Priority human rights issues: What are some of the priority human rights issues for your company?
The company selected the following from a check list:
- Health (including workplace health & safety, prevention of pollution)
- Workplace diversity / non-discrimination
- Migrant workers
How are human rights commitments and information about how the company addresses its human rights impacts communicated, internally and externally?
As an organiser of international financial markets, Deutsche Börse Group sees it as its natural obligation to provide the basic conditions to initiate, support – and reward – responsible trading. Knowledge is one of the core prerequisites for responsible trading, and this knowledge depends on comprehensive, transparent information which is accessible to all market players. We therefore promote initiatives enhancing transparency, which is the basis for integral investment strategies.
Its role as a publicly listed company increases Deutsche Börse’s focus on transparency as a key aspect of effective capital markets communication. What we ask of ourselves: to not simply comply with reporting obligations uncritically but to help shape the reporting of tomorrow. Firmly convinced that transparency increases trust and thereby creates safety, we support initiatives on sustainable reporting such as the Global Reporting Initiative (GRI) ([link]), the German Sustainability Code (GSC) ([link]), and the International Integrated Reporting Council (IIRC) ([link]).
We want to lead by example and offer our stakeholders information which is relevant for them. In its corporate report for 2015, Deutsche Börse Group continues to adhere to the concept of embedding social responsibility and sustainability in all business areas.
What provisions does your company have in place to ensure that grievances from workers and affected communities or individuals are heard, and can you provide examples of remedies provided?
From a cultural perspective, DBAG fosters a feedback-friendly culture, which encourages employees to address grievances openly.
Demonstrating the high priority of this topic, an email address was created to give employees the possibility to address grievances directly to the CEO.
To receive and handle grievances is an integral part of the duties for top and middle management at DBAG.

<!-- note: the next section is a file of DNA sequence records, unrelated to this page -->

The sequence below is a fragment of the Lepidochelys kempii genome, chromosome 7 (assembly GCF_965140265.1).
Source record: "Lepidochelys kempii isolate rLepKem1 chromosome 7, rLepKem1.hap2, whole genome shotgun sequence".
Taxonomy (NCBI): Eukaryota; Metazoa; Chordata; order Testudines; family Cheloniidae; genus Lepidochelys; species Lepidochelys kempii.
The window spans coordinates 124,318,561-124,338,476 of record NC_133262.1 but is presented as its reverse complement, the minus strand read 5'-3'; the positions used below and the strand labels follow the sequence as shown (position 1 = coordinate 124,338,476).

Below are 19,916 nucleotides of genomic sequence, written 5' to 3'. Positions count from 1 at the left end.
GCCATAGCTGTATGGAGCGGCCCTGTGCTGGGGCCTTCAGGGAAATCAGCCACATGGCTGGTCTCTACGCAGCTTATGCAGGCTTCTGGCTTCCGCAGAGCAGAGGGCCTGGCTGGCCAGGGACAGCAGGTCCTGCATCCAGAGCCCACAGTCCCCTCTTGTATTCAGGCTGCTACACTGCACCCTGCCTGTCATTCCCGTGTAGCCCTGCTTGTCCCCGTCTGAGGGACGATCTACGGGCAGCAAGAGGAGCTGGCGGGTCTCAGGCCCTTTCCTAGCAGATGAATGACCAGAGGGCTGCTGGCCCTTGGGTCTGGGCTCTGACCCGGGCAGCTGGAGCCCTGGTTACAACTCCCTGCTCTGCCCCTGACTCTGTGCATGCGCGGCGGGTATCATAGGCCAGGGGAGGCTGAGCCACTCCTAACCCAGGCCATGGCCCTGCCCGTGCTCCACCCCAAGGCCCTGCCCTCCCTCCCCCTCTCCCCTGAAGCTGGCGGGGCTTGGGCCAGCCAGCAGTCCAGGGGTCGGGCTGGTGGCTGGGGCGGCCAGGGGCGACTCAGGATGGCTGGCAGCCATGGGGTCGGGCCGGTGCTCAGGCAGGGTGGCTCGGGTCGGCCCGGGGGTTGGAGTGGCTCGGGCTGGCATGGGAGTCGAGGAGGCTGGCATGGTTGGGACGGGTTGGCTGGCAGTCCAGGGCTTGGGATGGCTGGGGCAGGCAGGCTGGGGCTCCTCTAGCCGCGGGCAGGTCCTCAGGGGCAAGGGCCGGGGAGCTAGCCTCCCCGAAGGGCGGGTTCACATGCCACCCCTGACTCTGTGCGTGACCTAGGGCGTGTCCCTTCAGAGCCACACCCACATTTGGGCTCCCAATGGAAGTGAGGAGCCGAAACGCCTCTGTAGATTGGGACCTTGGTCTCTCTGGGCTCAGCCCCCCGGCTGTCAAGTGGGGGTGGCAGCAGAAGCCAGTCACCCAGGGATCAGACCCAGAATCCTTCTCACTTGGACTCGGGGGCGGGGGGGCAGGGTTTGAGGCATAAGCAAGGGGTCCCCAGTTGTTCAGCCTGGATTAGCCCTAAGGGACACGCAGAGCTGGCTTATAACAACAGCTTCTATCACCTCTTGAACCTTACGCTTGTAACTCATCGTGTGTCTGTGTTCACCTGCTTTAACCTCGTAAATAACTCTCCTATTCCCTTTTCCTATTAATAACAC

As an institutionalized worker representation, grievances can be also addressed to the works council, who assesses the justification of the grievance and aligns on remedies with employer.
Which external and collaborative human rights initiatives does your company participate in, and what is the nature of your involvement?
Sustainable Stock Exchange (SSE)
The Sustainable Stock Exchanges (SSE) initiative is a peer-to-peer learning platform for exploring how exchanges, in collaboration with investors, regulators, and companies, can enhance corporate transparency – and ultimately performance – on ESG (environmental, social and corporate governance) issues and encourage sustainable investment.
UN Global Compact
The UN Global Compact is an initiative for companies that are committed to aligning their operations and strategies with ten universally accepted principles in the areas of human rights, labour, environment and anti-corruption. It is the broadest and most important network for corporate social responsibility issues.
World Economic Forum
The World Economic Forum is an independent international organization committed to improving the state of the world by engaging business, political, academic and other leaders of society to shape global, regional and industry agendas. Members regularly come together at the organisation’s conferences.
The German Sustainability Code
The German Council for Sustainable Development adopts the German Sustainability Code and recommends that the political and business communities make extensive use of this voluntary instrument. Deutsche Börse Group has published an annual declaration of conformity with the German Sustainability Code since 2011.